Comments: In singing there is a word – tessitura – that addresses the range of a particular song, whether it is generally high notes, whether it is midrange, etc. The cooking tessitura of Frank Stitt's Bottega Favorita is very high.
It doesn't really mean to be. It sees itself, it seems to us, as a good/really good Italian cookbook that just happens to be written by a chef. The ingredients are obtainable, but just enough trouble to round up that you might not quite get around to it. The instructions and procedures don't look too hard, but added together they are fairly complex and involved (some recipes require four sub-recipes before you complete the dish). And the author pays homage to a leading commandment of Italian cooking – simplicity.
"Each trip to Capri has been inspirational," he says. "I come home eager to convey the purity, simplicity, and spirit of that food to my cooks at Bottega. I tell them to choose the ripest tomatoes, the best produce, and then treat them simply and with respect – a toss with lots of good olive oil and vinegar and maybe some shallots and sea salt – and not tinker anymore."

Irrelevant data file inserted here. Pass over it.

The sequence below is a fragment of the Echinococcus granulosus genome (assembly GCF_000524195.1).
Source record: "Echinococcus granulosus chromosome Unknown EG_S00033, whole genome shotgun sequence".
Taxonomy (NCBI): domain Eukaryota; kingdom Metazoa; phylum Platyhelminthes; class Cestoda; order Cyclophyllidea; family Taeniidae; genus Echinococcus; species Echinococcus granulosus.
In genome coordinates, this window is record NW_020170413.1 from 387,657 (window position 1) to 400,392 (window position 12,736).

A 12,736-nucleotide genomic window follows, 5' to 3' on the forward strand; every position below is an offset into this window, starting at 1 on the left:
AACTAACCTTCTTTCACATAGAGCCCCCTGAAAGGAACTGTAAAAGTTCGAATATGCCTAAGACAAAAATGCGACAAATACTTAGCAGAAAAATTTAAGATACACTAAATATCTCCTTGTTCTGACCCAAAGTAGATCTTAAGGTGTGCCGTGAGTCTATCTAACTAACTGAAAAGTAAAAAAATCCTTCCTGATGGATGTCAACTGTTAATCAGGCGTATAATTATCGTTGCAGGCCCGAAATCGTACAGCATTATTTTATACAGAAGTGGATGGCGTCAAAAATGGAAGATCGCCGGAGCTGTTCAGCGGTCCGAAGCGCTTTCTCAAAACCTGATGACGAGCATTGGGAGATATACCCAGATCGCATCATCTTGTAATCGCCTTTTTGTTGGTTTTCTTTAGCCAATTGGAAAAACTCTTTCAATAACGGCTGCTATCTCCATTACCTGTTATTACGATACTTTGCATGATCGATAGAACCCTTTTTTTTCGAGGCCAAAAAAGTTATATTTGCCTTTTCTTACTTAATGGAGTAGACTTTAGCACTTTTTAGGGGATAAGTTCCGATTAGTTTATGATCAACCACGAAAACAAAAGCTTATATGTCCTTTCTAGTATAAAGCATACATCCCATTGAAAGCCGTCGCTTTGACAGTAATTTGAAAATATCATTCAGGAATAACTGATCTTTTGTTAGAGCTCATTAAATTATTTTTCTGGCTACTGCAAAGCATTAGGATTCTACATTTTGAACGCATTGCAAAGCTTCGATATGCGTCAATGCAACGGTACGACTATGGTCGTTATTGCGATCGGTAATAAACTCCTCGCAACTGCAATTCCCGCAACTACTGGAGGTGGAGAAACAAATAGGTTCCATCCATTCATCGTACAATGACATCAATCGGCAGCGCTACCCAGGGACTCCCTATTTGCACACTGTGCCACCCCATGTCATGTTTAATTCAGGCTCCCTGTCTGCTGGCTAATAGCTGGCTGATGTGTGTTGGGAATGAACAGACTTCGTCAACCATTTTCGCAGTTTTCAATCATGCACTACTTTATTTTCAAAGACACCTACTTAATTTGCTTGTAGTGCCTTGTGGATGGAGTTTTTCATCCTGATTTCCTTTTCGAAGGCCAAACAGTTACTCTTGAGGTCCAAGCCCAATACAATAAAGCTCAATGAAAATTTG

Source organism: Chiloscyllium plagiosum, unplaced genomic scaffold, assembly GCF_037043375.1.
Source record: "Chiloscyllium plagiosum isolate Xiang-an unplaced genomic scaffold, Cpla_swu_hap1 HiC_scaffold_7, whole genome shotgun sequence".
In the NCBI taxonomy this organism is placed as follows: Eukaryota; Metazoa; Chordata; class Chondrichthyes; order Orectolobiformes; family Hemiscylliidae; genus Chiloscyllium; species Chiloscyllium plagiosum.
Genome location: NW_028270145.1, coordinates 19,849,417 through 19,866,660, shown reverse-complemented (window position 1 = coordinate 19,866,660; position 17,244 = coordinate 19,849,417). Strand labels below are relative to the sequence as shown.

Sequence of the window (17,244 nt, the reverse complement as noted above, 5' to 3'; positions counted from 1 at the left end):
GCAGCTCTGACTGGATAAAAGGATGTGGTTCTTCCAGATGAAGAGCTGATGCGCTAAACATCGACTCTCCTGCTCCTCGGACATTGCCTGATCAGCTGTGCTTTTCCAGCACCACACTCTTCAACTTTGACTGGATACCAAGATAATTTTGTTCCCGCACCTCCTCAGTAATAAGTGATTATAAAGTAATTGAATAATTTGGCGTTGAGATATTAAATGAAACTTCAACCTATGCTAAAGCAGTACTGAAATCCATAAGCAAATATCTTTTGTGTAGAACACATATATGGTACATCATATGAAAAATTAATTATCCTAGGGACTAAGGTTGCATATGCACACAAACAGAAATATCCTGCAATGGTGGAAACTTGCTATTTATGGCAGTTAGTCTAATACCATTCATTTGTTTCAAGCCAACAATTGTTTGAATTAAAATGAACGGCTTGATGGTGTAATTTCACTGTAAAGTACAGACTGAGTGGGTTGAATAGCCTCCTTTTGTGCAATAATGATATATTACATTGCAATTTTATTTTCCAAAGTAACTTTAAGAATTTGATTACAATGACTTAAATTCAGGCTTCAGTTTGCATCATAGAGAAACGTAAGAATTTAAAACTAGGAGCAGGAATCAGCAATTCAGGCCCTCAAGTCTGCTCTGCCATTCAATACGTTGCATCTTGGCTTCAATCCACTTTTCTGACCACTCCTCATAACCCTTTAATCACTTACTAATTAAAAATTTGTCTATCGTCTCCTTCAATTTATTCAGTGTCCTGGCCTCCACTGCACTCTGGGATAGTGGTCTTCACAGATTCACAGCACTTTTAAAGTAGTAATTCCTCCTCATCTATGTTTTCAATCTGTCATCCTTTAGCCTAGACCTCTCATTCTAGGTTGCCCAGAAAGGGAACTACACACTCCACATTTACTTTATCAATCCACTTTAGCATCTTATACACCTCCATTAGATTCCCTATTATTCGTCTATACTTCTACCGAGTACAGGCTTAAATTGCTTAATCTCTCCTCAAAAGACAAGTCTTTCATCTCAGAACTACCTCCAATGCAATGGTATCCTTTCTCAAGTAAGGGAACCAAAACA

There are a few recipes in this book with as few as five ingredients, but the average must be at least 12, and there certainly are recipes with more than 20 ingredients.
The chapters feature drinks; antipasti; soups, salads, pizzas, and piadine (wraps); pasta; fish and shellfish; poultry and meats; vegetables, rice, farro, and polenta; desserts (alone worth the price of admission); and a couple dozen basic recipes that are used in making so many of the other dishes.
It's a lovely book. There is a seasonality to it that is inspiring. The authenticity is unquestionable. The photographs are alluring. You will absolutely want to eat at Frank Stitt's restaurants the next time you are in Birmingham, Ala. You will want to cook and eat from his cookbook. It's just a question of whether you can handle the high notes.